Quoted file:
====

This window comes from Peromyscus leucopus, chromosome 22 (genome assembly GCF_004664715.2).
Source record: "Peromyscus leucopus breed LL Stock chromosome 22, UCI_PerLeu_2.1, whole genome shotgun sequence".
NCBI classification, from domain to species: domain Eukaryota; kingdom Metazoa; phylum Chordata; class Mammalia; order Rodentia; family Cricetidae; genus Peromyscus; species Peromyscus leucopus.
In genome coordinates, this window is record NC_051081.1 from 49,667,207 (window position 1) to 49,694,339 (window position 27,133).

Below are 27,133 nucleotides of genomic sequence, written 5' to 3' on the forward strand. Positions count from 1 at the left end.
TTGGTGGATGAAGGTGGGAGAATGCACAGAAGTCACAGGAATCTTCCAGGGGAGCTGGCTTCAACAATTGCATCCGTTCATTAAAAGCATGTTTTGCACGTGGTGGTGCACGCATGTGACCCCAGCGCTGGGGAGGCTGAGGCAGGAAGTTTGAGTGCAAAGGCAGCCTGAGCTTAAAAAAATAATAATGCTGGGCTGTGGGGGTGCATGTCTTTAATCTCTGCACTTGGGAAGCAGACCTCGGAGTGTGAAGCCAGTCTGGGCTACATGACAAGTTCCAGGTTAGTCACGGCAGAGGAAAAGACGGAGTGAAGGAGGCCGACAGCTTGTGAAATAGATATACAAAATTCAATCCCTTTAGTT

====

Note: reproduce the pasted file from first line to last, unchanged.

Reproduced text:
This window comes from Peromyscus leucopus, chromosome 22 (genome assembly GCF_004664715.2).
Source record: "Peromyscus leucopus breed LL Stock chromosome 22, UCI_PerLeu_2.1, whole genome shotgun sequence".
NCBI classification, from domain to species: domain Eukaryota; kingdom Metazoa; phylum Chordata; class Mammalia; order Rodentia; family Cricetidae; genus Peromyscus; species Peromyscus leucopus.
In genome coordinates, this window is record NC_051081.1 from 49,667,207 (window position 1) to 49,694,339 (window position 27,133).

Below are 27,133 nucleotides of genomic sequence, written 5' to 3' on the forward strand. Positions count from 1 at the left end.
TTGGTGGATGAAGGTGGGAGAATGCACAGAAGTCACAGGAATCTTCCAGGGGAGCTGGCTTCAACAATTGCATCCGTTCATTAAAAGCATGTTTTGCACGTGGTGGTGCACGCATGTGACCCCAGCGCTGGGGAGGCTGAGGCAGGAAGTTTGAGTGCAAAGGCAGCCTGAGCTTAAAAAAATAATAATGCTGGGCTGTGGGGGTGCATGTCTTTAATCTCTGCACTTGGGAAGCAGACCTCGGAGTGTGAAGCCAGTCTGGGCTACATGACAAGTTCCAGGTTAGTCACGGCAGAGGAAAAGACGGAGTGAAGGAGGCCGACAGCTTGTGAAATAGATATACAAAATTCAATCCCTTTAGTT